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Low funding, Illegal fishing cost Uganda sh96b in 2008

By Vision Reporter

Added 29th December 2008 03:00 AM

FOR any sub-Saharan African state, losing $60m can be hard to take. And, when that country is Uganda, it is disastrous. Uganda’s fish exports dropped by a whooping $60m (about sh96b) by the end of 2008.

FOR any sub-Saharan African state, losing $60m can be hard to take. And, when that country is Uganda, it is disastrous. Uganda’s fish exports dropped by a whooping $60m (about sh96b) by the end of 2008.

By Joel Ogwang

FOR any sub-Saharan African state, losing $60m can be hard to take. And, when that country is Uganda, it is disastrous. Uganda’s fish exports dropped by a whooping $60m (about sh96b) by the end of 2008.

According to the United Nations Conference on Trade and Development (UNCTAD), this is the second biggest loss in revenue.

In 2003, $86m was lost, $39m in 1996, while $28m loss was registered, in 1997 and $34m in 2000.

The loss in fish revenue resulted from illicit trade in immature fish, insufficient funding and inadequate technical oversight that have necessitated the formation of Beach Management Units (BMUs).

Trade in immature fish has also had a negative impact on operational plants. Some industries are operating at between 30%- 50% of their full processing capacity.

But, the highlight of the sector came mid-year when Moses Kabuusu, the Kyamuswa MP, presented a tray of fish to Parliament to show the magnitude of the problem.

While some MPs held their noises because of the stench from the rotting fish, many implored him to hide them in a box!

“No, I don’t fear the smell of fish,” Kabuusu said.

The normal size of a mature Nile Perch is 20 inches; but Kabuusu said fish as young as four inches were being fished out of Ugandan water bodies.

The other problem is the exploitation of fish suppliers by processing plants Apparently, there is no recognised price for fish supply. Factories do not issue delivery notes for transactions, claiming the pay on a gentlemanly agreement that is often abused.

Some fish processing companies have been implicated in exploitation of suppliers.

“A supplier may deliver three tonnes of fish, but a factory declares 500kg as reject (not fit for international market),” says Fred Mukisa, the Fisheries state minister.

He says even then, they don’t return it to the supplier!”

Often times, the factories close shop, forcing the suppliers to keep fish for over 12-hours and by the time they open, almost half of the supply is declared reject.Worse still, there is no clear way of calculating the reject.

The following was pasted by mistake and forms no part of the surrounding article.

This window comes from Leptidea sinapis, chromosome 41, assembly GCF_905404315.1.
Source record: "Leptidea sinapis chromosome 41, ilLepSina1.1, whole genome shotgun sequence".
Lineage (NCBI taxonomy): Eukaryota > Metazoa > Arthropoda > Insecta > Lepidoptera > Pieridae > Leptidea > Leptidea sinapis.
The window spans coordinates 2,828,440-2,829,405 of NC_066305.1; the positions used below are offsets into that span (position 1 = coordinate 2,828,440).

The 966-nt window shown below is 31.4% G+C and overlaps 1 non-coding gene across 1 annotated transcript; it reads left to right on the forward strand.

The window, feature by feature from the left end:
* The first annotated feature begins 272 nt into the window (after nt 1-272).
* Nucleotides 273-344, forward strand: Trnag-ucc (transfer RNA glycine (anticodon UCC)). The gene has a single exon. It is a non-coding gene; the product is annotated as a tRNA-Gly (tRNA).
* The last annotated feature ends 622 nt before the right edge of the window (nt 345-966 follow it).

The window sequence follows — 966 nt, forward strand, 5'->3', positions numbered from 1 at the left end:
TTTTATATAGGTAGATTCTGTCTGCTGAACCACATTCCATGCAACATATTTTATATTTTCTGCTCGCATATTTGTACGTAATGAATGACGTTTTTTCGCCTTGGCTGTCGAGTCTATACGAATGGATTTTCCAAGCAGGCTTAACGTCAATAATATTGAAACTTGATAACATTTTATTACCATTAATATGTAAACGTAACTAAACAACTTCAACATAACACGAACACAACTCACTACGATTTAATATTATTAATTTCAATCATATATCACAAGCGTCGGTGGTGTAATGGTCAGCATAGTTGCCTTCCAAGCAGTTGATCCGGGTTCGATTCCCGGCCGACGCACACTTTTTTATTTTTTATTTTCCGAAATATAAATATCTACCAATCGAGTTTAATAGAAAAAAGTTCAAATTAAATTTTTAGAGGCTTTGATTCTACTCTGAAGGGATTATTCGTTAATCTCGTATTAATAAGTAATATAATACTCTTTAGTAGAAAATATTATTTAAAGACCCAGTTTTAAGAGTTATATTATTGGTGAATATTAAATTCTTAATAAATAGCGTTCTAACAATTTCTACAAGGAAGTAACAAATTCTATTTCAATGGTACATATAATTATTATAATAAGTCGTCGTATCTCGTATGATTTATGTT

According to Mukisa, this is a plot to kick local suppliers out of business.

Over 80% of Uganda’s fish for export comes from lakes; Victoria, Kyoga and Albert, according to Fred Mukisa.
The Nile perch, tilapia and mukenne form the biggest percentage of fish in Uganda.

Mukisa says the industry was in shambles, with the worst forms of illegal fishing taking place in eastern districts of Bugiri, Jinja, Mayuge and Busia.

“The wise men, they say, came from the east; but I don’t know what is wrong with eastern Uganda,” he said in September.

Meanwhile, statistics at the fisheries ministry show that the sector employs 400, 000 people and contributes to the livelihoods of nearly sh1.5m Ugandans.
Since the opening up of premium international markets to Uganda’s fish, the country’s fish processing capacity has also grown from two factories to 18 in the last 10 years. Currently, the fish industry is Uganda’s second highest export earner after coffee.

Citing the successful fight against fish poisoning in the mid 1990s, Mukisa said his dream was achievable, but inadequate funding was his biggest challenge.

To counter the problem, the Government has closed seven fish processing plants that deal in immature fish.
“I am a Musoga, but when it comes to fighting illegal fishing, I won’t be compromised,” Mukisa said.

William Olaho Mukani, the director of animal resources at the agriculture ministry, says fighting illegal fishing is a responsibility of all Ugandans.

“No one should sleep when someone is depleting the fish stock,” he says.
However, the establishment of Beach Management Units has not restored sanity in the fishing mines.

The Government is coming out with stern measures to curb these illegalities. In Mukono for example, arrest of culprits has seen over 100, 000 undersize nets confiscated.

During an operation at Katosi landing site, 20 culprits were arrested, with 10, 000 undersized nets burnt in a joint two-week operation by the Association of Fisheries and Lake Users of Uganda, Police, Maritime security and BMU personnel.

The illegal nets are smuggled into the country, while some people even use bags used for planting flowers to catch fish.

Dison Lugemwa, the Uganda fishnet manufacturers’ Limited salesman, says his organisation manufactures only recommended nets.

“We manufacture 38, 000 pieces of nets of 4-inches and above monthly,” he says.

“But we are regularly inspected by the fisheries ministry for verification of quality,” he added.

As the new year approaches, Mukisa made a commitment to end illegal fishing in nine months. He said the fisheries law, would be made more punitive.

Mukisa said strengthening beach management units and coordination with the private sector to pacify the fishing industry would also be undertaken.
“I make a promise to restore normalcy on Ugandan lakes and ensure fish export volume rises again in the next nine-months,” he said.

With 2009 already in sight, should Ugandans expect a reincarnation of its second biggest exports earner? Time will tell.

Low funding, Illegal fishing cost Uganda sh96b in 2008

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